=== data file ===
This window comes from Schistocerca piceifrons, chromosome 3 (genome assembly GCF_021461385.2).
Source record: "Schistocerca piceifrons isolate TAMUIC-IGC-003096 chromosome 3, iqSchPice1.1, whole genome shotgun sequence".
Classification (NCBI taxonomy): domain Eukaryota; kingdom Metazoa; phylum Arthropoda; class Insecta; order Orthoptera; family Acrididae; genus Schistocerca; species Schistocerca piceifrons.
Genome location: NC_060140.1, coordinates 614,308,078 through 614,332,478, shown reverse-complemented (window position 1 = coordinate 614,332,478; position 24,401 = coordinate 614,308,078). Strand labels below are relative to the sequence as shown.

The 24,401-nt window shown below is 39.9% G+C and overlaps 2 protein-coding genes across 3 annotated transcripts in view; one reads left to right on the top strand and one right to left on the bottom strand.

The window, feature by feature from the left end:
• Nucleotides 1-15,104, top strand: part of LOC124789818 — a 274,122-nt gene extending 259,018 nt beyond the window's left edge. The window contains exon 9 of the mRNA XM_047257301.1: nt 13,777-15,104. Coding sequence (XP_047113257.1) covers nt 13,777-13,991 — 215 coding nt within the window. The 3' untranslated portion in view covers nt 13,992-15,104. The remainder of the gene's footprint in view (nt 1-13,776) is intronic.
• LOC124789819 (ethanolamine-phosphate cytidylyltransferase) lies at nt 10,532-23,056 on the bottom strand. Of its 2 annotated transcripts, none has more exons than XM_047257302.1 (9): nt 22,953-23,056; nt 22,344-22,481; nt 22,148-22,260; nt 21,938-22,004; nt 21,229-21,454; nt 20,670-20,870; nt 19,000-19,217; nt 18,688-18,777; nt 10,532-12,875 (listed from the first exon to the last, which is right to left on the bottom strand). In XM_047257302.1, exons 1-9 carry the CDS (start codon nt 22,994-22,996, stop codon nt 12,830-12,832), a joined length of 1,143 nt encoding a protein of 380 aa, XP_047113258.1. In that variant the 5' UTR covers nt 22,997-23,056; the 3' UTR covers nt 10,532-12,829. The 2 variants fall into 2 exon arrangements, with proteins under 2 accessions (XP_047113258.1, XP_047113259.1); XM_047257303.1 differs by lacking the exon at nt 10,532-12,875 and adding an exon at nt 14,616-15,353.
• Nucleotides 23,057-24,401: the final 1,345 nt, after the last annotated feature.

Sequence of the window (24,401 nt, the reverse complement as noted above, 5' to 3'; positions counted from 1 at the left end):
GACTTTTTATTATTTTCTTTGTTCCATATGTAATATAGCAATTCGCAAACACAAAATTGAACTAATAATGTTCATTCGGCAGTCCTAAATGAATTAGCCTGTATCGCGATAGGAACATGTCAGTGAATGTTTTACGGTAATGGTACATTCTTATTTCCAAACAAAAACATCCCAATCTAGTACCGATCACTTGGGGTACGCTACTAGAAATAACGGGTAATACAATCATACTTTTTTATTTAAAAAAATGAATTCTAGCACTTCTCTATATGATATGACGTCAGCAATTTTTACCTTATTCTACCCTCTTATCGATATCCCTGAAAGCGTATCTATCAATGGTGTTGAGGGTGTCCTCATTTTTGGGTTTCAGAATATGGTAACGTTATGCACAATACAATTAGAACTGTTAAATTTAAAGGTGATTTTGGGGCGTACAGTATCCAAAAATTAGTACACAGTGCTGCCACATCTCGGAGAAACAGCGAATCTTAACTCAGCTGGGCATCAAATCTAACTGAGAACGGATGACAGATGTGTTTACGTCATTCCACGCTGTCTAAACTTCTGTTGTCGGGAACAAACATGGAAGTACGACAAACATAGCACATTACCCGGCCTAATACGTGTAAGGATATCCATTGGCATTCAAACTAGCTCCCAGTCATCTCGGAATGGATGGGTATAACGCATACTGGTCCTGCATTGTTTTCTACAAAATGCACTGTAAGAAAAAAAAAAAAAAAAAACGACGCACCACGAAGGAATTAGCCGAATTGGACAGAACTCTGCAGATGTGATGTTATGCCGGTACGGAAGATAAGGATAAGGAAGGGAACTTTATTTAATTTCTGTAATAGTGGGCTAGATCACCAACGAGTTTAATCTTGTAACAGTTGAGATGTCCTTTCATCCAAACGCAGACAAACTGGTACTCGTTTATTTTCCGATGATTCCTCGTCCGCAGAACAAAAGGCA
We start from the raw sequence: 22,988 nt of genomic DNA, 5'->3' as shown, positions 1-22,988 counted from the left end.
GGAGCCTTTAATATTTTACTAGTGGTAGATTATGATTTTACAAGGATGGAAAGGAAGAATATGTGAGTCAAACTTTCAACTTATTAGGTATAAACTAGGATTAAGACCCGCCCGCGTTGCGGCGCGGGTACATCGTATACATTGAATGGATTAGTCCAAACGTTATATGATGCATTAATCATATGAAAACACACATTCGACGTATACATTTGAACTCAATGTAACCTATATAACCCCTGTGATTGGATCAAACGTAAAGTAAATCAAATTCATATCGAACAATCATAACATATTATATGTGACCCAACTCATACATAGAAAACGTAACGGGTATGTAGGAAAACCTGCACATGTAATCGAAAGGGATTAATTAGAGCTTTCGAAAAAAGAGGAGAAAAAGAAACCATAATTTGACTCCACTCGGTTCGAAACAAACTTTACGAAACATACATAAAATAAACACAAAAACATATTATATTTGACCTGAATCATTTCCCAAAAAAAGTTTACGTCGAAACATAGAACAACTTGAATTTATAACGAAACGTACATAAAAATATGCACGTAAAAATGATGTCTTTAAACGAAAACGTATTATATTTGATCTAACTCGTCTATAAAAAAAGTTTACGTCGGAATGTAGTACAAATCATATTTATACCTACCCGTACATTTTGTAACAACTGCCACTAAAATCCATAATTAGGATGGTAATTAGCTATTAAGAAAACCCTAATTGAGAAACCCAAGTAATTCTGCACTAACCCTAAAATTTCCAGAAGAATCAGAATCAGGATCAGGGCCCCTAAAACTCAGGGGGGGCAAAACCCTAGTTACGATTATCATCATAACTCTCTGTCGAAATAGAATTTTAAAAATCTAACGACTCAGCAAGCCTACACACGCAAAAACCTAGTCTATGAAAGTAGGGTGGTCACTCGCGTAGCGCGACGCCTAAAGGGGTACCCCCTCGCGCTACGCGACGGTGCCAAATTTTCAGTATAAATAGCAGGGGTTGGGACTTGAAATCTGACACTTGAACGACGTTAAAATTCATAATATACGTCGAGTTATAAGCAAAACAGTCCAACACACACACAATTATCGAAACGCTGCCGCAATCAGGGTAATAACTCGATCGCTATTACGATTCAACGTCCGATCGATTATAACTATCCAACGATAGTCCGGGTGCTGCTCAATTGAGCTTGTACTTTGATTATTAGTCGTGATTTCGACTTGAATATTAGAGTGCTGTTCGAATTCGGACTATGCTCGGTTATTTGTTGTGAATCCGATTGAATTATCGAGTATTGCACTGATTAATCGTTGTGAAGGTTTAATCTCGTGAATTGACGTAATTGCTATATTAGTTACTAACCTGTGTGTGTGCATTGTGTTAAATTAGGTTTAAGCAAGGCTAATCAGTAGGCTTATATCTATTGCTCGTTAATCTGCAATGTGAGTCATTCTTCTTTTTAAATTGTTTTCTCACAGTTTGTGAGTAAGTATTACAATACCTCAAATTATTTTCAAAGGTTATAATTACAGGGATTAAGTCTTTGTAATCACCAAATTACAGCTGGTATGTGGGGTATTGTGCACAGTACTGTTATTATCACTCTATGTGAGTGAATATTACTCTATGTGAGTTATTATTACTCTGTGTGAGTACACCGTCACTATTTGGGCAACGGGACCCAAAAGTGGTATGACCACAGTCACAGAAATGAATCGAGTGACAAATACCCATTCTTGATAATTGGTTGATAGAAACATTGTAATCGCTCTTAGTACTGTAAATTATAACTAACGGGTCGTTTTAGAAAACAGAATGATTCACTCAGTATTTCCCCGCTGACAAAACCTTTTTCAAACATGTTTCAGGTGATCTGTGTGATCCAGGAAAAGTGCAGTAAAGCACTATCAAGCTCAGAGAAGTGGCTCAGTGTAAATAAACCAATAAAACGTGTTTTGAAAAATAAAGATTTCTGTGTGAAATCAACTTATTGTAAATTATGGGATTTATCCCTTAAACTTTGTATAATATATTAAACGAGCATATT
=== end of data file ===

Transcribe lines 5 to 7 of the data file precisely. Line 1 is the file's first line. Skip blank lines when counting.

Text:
The 24,401-nt window shown below is 39.9% G+C and overlaps 2 protein-coding genes across 3 annotated transcripts in view; one reads left to right on the top strand and one right to left on the bottom strand.

The window, feature by feature from the left end:
• Nucleotides 1-15,104, top strand: part of LOC124789818 — a 274,122-nt gene extending 259,018 nt beyond the window's left edge. The window contains exon 9 of the mRNA XM_047257301.1: nt 13,777-15,104. Coding sequence (XP_047113257.1) covers nt 13,777-13,991 — 215 coding nt within the window. The 3' untranslated portion in view covers nt 13,992-15,104. The remainder of the gene's footprint in view (nt 1-13,776) is intronic.